Newspaper article The Journal (Newcastle, England)

Columnist Kate Thick

Newspaper article The Journal (Newcastle, England)

Columnist Kate Thick

Article excerpt

THE effect of human activity on our climate is no longer subtle, surmised a scientist. This brought to mind Mr Trump, a man not known for subtlety, and the humiliating scramble among Britain's politicians to be the first to shake his hand.

Climate change, Trump and Brexit - three oncoming trains picking up speed.

At their annual jamboree, the elite at Davos discussed saving the world, their world that is.

Mrs May told leaders at Davos the UK will be a "world leader" on trade. Our gigantic trade deficit and a glance at a world map suggest this is a bit fanciful.

Chinese President Xi Jinping spoke up for global cooperation on trade, climate change and security. China is hardly subtle either in its self-interest but Xi spotted an opportunity and made friends at Davos (where they're too polite to ask him about trivia like human rights) by holding up a flag for international obligations. While Trump debunks global warming and builds fuel-guzzling vehicles nobody outside the US wants, China is investing in renewable energy and electric cars.

As Xi said, attempting to cut off the flow of capital, goods and people between economies is simply no longer possible. This flow requires rights and regulations applicable across borders, it needs equity and good management. Sovereignty is secondary. Do you think trade with China, Australia, India or the US would come without reams of demands and bureaucracy? Britons cling to the delusion, fostered by the government, that the EU needs Britain more than Britain needs the EU. The UK will eventually strike a deal of sorts with the EU and increase free trade with the rest of the world but it is going to take years, and it will be on mostly unfavourable terms.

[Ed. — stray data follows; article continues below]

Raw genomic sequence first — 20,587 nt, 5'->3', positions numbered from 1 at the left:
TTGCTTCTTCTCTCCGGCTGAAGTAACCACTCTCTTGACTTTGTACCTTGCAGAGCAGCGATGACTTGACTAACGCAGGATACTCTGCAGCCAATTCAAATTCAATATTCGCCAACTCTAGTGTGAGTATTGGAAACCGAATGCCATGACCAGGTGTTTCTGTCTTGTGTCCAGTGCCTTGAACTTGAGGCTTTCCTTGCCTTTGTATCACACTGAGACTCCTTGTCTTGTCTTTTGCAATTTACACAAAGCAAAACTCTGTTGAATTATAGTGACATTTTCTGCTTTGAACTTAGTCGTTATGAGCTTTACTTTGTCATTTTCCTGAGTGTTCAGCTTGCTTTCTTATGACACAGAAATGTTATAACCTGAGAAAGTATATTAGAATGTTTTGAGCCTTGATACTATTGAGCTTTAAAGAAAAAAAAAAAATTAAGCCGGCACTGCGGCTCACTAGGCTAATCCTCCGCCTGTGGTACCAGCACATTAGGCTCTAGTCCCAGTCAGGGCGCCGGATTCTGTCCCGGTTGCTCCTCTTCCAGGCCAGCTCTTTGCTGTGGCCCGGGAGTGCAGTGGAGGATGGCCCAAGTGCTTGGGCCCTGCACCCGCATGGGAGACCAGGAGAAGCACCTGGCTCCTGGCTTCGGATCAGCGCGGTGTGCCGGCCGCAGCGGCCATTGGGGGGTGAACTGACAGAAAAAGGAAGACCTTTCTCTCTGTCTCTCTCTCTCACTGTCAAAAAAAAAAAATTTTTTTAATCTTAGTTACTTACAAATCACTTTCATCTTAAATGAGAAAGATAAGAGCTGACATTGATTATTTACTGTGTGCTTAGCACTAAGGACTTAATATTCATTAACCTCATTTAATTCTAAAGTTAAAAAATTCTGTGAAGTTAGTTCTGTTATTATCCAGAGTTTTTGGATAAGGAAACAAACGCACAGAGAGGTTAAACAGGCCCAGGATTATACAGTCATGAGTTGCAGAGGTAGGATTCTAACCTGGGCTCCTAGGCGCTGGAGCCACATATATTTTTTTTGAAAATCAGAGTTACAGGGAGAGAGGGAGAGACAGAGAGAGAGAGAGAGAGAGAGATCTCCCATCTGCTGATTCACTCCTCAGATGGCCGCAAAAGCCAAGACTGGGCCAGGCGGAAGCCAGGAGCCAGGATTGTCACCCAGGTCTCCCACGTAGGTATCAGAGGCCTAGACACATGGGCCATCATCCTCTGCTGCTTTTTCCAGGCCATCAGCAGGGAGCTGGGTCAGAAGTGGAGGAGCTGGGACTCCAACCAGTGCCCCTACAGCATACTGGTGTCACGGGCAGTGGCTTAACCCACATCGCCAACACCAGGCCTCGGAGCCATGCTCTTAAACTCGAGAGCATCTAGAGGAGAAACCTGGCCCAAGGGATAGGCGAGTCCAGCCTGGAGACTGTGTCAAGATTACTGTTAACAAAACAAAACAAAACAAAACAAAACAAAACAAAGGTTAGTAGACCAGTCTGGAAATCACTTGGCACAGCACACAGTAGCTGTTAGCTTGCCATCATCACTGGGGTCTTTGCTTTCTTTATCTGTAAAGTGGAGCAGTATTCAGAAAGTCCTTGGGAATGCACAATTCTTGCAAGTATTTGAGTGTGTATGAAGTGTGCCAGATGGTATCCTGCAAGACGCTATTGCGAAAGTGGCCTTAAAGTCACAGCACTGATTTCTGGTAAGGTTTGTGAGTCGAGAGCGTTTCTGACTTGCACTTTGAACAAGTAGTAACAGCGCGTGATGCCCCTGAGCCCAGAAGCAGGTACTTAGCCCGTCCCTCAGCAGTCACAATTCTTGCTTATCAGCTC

May the gods help us if our future prosperity depends on the likes of Trump. If you think the EU constrains on our sovereignty, you ain't seen nothing yet.

Emerging nations like India insist on free movement of people as a condition to free trade in goods and services. The UK is overwhelmingly a services-based economy and India is heading that way too; a deal will require granting Indian students and workers easy passage into the UK. …

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